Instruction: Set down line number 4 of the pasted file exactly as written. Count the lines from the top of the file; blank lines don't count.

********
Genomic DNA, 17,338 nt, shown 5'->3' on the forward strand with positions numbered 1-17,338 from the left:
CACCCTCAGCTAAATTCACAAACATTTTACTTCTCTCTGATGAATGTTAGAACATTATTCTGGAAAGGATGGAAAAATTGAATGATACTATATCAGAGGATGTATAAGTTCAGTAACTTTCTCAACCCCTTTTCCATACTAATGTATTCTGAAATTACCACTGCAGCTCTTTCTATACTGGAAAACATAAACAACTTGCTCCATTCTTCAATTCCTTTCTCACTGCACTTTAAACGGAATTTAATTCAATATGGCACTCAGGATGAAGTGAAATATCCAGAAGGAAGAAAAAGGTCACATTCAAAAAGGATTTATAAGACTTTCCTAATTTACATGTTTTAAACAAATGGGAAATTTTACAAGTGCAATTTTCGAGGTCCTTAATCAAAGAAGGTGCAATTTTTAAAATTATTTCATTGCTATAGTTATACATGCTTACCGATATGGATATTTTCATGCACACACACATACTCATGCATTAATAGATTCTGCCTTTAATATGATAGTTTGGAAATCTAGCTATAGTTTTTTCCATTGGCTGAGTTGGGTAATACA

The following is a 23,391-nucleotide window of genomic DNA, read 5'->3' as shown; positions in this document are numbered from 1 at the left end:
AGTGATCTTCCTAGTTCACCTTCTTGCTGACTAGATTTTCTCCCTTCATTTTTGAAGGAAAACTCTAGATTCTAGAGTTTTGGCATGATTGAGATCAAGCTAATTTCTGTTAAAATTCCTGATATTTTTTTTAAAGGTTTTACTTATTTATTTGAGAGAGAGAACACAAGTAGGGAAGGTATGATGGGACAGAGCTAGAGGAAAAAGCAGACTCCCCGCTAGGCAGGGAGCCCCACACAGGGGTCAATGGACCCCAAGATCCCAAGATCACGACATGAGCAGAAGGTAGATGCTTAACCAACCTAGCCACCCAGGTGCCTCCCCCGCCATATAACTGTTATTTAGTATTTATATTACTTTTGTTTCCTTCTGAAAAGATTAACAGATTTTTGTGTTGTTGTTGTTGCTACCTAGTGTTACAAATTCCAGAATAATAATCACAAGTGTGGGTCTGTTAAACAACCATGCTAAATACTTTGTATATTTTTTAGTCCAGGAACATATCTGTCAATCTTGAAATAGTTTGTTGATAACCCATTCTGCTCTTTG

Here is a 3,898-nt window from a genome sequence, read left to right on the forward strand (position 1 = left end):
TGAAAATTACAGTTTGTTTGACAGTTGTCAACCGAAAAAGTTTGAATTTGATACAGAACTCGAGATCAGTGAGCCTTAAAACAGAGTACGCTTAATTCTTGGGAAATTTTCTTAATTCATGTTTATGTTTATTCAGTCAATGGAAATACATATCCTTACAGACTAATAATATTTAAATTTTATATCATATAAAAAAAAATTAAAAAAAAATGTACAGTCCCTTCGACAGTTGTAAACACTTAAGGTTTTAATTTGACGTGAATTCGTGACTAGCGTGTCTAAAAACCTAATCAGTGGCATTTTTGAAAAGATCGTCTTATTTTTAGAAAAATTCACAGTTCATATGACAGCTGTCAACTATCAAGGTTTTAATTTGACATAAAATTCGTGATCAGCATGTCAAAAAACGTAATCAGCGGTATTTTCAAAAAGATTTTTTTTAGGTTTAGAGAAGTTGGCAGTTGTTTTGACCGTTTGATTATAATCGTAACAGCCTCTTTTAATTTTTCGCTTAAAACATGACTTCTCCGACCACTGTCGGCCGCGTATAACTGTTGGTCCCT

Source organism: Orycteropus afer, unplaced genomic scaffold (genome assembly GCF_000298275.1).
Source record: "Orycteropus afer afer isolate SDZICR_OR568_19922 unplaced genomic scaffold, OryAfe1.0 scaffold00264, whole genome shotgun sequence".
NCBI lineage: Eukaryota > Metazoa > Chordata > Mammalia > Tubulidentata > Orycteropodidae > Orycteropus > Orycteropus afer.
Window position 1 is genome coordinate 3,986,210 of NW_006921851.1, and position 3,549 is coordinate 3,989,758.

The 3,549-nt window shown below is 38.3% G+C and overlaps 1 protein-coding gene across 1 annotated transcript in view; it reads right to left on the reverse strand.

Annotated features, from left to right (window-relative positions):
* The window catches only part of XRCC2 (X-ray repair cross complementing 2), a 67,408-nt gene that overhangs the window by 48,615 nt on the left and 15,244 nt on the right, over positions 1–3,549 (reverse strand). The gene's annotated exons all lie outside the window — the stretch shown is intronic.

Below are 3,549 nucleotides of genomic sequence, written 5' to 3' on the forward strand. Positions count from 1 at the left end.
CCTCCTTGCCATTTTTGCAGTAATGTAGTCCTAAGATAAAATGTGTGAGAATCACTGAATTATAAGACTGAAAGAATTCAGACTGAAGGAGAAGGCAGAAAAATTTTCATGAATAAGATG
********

AGTGATCTTCCTAGTTCACCTTCTTGCTGACTAGATTTTCTCCCTTCATTTTTGAAGGAAAACTCTAGATTCTAGAGTTTTGGCATGATTGAGATCAAGCTAATTTCTGTTAAAATTCCTGATATTTTTTTTAAAGGTTTTACTTATTTATTTGAGAGAGAGAACACAAGTAGGGAAGGTATGATGGGACAGAGCTAGAGGAAAAAGCAGACTCCCCGCTAGGCAGGGAGCCCCACACAGGGGTCAATGGACCCCAAGATCCCAAGATCACGACATGAGCAGAAGGTAGATGCTTAACCAACCTAGCCACCCAGGTGCCTCCCCCGCCATATAACTGTTATTTAGTATTTATATTACTTTTGTTTCCTTCTGAAAAGATTAACAGATTTTTGTGTTGTTGTTGTTGCTACCTAGTGTTACAAATTCCAGAATAATAATCACAAGTGTGGGTCTGTTAAACAACCATGCTAAATACTTTGTATATTTTTTAGTCCAGGAACATATCTGTCAATCTTGAAATAGTTTGTTGATAACCCATTCTGCTCTTTG